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US military ready to bolster Yemeni forces: Gates

by Staff Writers
Melbourne (AFP) Nov 7, 2010
Defence Secretary Robert Gates said the US military is looking at how to bolster Yemen's security forces amid growing concern over Al-Qaeda's foothold in the country.

"I think in terms of training and so on there are things that we can do to help the Yemenis and strengthen their capabilities," Gates told reporters on his plane Saturday before flying into Melbourne.

"I think it's fair to say we're exploring with them a variety of possibilities along those lines," he said.

Gates offered no details about what kind of assistance was on the horizon, but said: "The primary focus would be on training."

Al-Qaeda in the Arabian Peninsula (AQAP) has claimed credit for a foiled air cargo bomb plot last month suspected of targeting the United States, and Yemen has come under renewed pressure from Washington to take on the militants.

AQAP also has been accused of plotting other attacks, including a failed attempt to blow up a US-bound airliner on Christmas Day.

The air cargo bomb plot has fed speculation the United States may opt to expand missile strikes against militant figures in Yemen, similar to its drone raids in Pakistan, or even direct US special forces to hunt down AQAP extremists.

But Gates said the US military's assistance would be delivered in cooperation with Yemen.

"I think that we have to do this in partnership with the Yemeni government," he said.

The US military currently oversees a 155-million-dollar program to bolster Yemen's counter-terrorism campaign, providing helicopters, equipment and training by US special forces.

US officials are considering increasing military assistance to Yemen, but critics have warned that the impoverished country could unravel without more development aid.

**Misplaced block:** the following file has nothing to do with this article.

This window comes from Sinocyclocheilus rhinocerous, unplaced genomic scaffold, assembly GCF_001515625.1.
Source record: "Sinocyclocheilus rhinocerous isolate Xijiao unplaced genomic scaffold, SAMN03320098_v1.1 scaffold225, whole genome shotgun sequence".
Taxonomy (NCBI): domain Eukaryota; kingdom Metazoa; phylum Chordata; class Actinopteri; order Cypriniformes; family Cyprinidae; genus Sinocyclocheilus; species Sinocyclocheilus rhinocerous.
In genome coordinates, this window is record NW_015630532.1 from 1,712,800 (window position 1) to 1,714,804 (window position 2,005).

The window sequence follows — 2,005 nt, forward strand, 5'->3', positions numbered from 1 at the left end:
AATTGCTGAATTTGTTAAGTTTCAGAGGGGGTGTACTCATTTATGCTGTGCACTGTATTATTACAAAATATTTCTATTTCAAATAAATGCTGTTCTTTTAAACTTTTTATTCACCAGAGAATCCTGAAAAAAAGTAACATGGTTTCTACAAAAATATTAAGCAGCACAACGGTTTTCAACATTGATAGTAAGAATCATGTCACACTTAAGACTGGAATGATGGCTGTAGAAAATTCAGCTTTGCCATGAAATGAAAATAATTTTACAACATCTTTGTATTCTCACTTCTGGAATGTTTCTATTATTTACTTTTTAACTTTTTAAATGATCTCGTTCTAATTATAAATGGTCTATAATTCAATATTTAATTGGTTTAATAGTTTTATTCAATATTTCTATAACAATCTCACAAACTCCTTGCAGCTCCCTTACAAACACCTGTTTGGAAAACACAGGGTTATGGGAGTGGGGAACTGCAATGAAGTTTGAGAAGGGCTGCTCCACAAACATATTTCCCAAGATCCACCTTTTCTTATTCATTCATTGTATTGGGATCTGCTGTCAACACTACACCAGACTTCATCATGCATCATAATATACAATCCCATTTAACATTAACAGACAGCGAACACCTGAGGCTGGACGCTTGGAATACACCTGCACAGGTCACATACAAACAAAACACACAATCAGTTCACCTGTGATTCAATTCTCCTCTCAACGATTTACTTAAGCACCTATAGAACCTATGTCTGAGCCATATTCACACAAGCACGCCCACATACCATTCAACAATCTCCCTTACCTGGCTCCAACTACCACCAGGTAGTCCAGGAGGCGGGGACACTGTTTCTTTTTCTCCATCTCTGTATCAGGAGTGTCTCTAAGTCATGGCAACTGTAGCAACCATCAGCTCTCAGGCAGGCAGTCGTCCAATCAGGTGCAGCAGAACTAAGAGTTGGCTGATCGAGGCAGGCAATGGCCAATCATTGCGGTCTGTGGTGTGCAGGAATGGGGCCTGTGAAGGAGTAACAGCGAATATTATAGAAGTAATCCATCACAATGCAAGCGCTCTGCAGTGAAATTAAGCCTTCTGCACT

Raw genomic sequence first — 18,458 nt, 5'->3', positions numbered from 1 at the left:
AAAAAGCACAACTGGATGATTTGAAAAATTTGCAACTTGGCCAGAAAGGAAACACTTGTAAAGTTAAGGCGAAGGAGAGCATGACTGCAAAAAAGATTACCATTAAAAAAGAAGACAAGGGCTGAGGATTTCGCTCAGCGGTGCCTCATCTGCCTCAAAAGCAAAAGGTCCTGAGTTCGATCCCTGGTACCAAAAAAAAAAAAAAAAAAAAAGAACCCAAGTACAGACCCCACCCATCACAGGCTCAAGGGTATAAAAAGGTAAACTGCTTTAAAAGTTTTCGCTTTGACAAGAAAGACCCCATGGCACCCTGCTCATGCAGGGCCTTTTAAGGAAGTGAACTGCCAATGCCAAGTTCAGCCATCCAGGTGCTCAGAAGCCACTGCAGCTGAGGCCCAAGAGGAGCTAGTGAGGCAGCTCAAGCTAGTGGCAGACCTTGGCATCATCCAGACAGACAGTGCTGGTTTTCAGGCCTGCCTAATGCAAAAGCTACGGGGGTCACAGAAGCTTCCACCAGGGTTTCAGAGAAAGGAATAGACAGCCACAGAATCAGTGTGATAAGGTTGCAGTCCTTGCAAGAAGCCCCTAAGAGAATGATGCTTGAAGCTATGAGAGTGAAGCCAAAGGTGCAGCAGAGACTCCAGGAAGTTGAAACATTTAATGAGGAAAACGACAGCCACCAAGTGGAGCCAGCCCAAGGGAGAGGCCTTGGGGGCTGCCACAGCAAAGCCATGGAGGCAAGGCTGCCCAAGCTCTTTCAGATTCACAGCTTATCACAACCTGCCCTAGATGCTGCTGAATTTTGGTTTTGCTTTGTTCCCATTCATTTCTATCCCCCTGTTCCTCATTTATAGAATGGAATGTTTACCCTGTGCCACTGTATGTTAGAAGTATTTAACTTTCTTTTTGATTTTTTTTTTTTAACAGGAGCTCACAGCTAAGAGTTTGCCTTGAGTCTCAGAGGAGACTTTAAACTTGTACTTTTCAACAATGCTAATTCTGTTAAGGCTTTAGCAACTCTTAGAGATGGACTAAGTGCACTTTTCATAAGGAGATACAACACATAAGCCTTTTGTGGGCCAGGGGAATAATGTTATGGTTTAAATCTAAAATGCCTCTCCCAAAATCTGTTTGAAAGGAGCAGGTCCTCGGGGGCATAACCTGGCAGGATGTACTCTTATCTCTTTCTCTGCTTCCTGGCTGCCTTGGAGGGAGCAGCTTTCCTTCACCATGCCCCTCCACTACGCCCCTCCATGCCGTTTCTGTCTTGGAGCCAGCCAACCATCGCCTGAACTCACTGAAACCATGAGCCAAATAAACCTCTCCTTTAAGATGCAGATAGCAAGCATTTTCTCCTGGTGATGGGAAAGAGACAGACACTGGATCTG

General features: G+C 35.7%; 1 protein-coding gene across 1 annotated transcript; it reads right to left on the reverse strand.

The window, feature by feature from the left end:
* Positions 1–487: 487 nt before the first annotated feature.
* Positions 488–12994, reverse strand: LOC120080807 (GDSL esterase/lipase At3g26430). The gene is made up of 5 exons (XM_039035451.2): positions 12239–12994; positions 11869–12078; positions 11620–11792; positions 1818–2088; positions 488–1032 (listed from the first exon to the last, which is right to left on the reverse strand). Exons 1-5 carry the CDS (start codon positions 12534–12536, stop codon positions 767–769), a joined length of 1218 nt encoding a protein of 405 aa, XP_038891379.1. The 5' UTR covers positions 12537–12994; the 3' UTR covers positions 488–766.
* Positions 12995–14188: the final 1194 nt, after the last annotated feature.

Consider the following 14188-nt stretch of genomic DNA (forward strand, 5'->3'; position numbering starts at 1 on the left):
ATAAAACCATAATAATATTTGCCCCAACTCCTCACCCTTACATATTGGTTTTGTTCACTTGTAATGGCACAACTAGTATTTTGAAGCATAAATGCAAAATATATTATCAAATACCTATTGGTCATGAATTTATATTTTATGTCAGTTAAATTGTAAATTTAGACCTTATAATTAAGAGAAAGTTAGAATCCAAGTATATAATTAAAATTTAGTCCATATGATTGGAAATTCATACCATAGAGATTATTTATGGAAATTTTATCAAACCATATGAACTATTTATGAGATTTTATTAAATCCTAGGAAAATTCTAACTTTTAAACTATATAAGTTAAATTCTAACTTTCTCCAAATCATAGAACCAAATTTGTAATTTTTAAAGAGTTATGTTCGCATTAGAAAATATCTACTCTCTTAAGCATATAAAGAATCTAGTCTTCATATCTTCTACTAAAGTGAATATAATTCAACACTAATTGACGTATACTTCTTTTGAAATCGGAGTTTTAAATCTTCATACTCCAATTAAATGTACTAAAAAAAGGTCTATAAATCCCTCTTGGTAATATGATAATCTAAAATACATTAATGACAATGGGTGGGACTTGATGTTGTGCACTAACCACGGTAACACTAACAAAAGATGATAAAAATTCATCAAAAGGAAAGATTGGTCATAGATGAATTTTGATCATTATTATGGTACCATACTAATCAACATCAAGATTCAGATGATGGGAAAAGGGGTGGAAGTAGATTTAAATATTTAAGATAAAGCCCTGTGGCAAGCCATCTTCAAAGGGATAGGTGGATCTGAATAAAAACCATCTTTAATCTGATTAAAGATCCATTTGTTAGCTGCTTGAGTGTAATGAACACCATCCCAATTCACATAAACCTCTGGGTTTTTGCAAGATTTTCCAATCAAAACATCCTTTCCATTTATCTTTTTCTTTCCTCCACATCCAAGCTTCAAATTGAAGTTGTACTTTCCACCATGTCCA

earlier related report
Mali, Mauritania hold first joint patrols in Al-Qaeda fight
Timbuktu, Mali (AFP) Nov 6, 2010 - The armies of Mali and Mauritania for the first time have set up joint patrols in the northern Mali desert to boost the fight against Al-Qaeda militants, an AFP journalist witnessed Saturday.

Several hundred armed Malian soldiers and vehicles joined Mauritanian troops who arrived last week, close to 80 kilometres (50 miles) north of Timbuktu.

"You see, we are brothers, our goal is the same: to ensure the security of our people, to not leave the land to terrorists, preventing the organisation from attacking," a Mauritanian soldier told AFP.

"Today we are in the Malian desert. Tomorrow, together we can, we will go into the Mauritanian desert. The problems of Mali are the problems of Mauritania and the problems of Mauritania are those of Mali, " said a Malian officer.

These joint patrols, the first ever held between the two armies will continue "for as long as it takes," a source close to the two armies told AFP.

Several hundred military vehicles, including armoured cars, are moving around in the area.

The Mauritanian army has conducted several operations in the north of Mali in July and September to prevent Al-Qaeda in the Islamic Maghreb (AQIM) attacks on its territory.

Army chiefs of staff from Mali, Mauritania, Algeria and Niger met in late September in Tamanrasset in southern Algeria, home of their joint command station.

They decided to strengthen the fight against AQIM whose units are very active in the desert area shared by these four states.

The meeting followed shortly after the kidnapping in mid-September of five French nationals along with a Madagascan and a Togolese, who have been transferred to northern Mali where they are still being held.

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